By Yula Rocha
London, March 2022- People’s Palace Projects/ QMUL hosted Rio de Janeiro’s Secretary of Culture, Marcus Faustini for a week of meetings with key partners in London’s arts sector to talk about how to bring together environmental and cultural policies. During this visit, People’s Palace Projects announced a new creative climate leadership program in Rio de Janeiro.
As Faustini met directors of Julie’s Bicycle, Battersea Arts Centre, Barbican, South Bank Centre, Donmar Warehouse Theatre, V&A East and the Great London Authority, all agreed that Rio de Janeiro and London can collaborate to create this new strategic agenda and build a global network of arts organisations committed to rethinking their role in responding to the climate crisis. The initiative will be launched officially at Rio+30, when Rio de Janeiro celebrates the 30th anniversary of Eco-92, the first UN conference on climate.
At Queen Mary University of London, Rio’s Secretary of Culture was invited for a Q&A session with artists and academics where he laid out his vision for placing culture at the forefront of solving the most pressing urban problems. He has established three so-called ‘zones of culture’ in the most deprived areas of Rio, where residents lack access to basic public services. By doing this, his team not only produces culture with local artists but also improves public transport, health clinics and regenerates green areas. The major cultural policy introduced by his administration was relocating the cultural budget from the wealthy areas of Rio – such as Copacabana and Ipanema – to the favelas and peripheries.
‘The plan is to think about the city, not culture itself’, said Faustini.
Deputy Mayor of London for Culture and Creative Industries, Justine Simons, agreed that culture can address mental health, environmental crisis, housing, policing and crime, in addition to attracting tourism. Rio and London will exchange experiences about creative zones once Rio de Janeiro joins the World Cities Culture Forum with other 41 major cities.
Back in Rio, Paul Heritage announced that People’s Palace Projects do Brasil will develop a creative climate leadership program with 20 managers of cultural organisations in partnership with the city’s Secretary of Culture. The project, funded by AHRC and DCMS, will run from March through October when an international arts exhibition, led by PPP, will open at the Rio+30 summit.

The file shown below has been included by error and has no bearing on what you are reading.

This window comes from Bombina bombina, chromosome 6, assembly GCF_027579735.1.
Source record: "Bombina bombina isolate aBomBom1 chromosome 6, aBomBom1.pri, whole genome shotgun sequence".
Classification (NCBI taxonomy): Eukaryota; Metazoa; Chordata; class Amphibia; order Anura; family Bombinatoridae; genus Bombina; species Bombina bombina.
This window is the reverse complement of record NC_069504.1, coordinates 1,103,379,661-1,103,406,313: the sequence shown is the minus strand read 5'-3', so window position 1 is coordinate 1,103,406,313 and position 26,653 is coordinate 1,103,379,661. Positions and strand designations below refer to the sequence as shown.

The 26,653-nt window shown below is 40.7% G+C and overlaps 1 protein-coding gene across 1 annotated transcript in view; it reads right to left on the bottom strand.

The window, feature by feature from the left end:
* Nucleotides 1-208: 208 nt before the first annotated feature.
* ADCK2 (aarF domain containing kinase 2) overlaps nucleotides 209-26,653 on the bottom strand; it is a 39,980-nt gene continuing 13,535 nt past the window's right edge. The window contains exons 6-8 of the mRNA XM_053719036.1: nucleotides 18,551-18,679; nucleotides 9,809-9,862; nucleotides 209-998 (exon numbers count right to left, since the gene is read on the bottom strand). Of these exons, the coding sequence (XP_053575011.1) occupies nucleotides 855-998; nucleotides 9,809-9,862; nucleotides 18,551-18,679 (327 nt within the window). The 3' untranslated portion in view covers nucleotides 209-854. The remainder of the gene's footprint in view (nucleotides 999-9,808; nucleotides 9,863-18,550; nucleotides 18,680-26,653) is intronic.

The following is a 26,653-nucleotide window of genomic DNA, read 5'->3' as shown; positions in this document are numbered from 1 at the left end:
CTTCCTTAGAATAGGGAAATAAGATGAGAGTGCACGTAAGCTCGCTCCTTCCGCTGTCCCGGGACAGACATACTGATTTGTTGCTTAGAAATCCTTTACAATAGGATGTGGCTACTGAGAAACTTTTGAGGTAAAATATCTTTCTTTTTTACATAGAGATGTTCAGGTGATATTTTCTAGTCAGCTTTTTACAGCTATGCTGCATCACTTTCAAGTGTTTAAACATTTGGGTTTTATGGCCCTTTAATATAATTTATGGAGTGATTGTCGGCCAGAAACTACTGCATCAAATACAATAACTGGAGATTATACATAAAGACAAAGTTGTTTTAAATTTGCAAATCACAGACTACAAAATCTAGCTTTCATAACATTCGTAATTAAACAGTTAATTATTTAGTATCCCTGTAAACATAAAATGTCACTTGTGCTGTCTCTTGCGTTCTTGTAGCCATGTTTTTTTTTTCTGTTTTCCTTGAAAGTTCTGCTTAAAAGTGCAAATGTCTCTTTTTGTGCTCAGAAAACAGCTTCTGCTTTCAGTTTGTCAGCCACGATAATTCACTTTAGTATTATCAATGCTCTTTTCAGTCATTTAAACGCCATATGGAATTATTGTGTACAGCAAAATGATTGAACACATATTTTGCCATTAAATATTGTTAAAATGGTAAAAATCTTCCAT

‘It’s human culture that is destroying the planet so it seems urgent that we are able to form a partnership between artists, academics, activists and cultural venues’ managers in Rio and London to create a different culture, the one that will be able to heal the planet. “ adds Paul Heritage.
It’s already happening in London
Donmar Warehouse brings a brilliant example of how the arts can use its platform to lead the climate debate. The theatre company has appointed climate dramaturg Zoë Svendsen as an associate. She is not only concerned with making the building in Covent Garden more sustainable but mainly wants to rethink the climate crisis by giving space to it in performances. Soon, Donmar will open a new play ‘The Trials’ where a teenage jury holds their elders to account for crimes against the climate (read The Guardian story here).
Donmar is also running “eco-logical” workshops with its team and launched the project ‘Climate Conversation’ that hopes to reach up to 400 young people to talk about climate.
Mark Ball, the new director of South Bank, thinks that it is a moral obligation for the cultural sector to join the debate about climate. “If we don’t enter into this debate, the young audience will think we are no longer relevant,” he said in a conversation with PPP and Faustini. They will dedicate an entire programme to the climate crisis in the Summer 2023.
In May, the Barbican will open the exhibition Our Time on Earth that looks to transform the conversation on climate emergency through the power of global creativity, offering radical visions of a sustainable future. Barbican Director Will Gompertz believes that collectively arts can change the world, or at least suggest transformative ways of thinking about the global heating crisis that threatens our planet.
For the Battersea Arts Centre, which runs extensive programmes with young audiences – some of them in partnership with PPP like The Agency and The Verbatim Formula – the topic of climate crisis does not show up among the main concerns of young people served by the centre. However, director Tarek Iskander wants to introduce the subject.
‘Racism, gender inequalities and social injustices have been recurrent themes in artwork, now we need to bring climate to centre stage,’ said Faustini, when he met with young artists who at first appeared sceptical of this idea. But after a few moments of brainstorming, they identified problems from their homeland in Ghana and Somalia, for example. A memory about how the beaches in Africa are covered in plastic can now become a poem, a rap, a play…and they soon got very excited.
Read about the original project Roots of Resilience here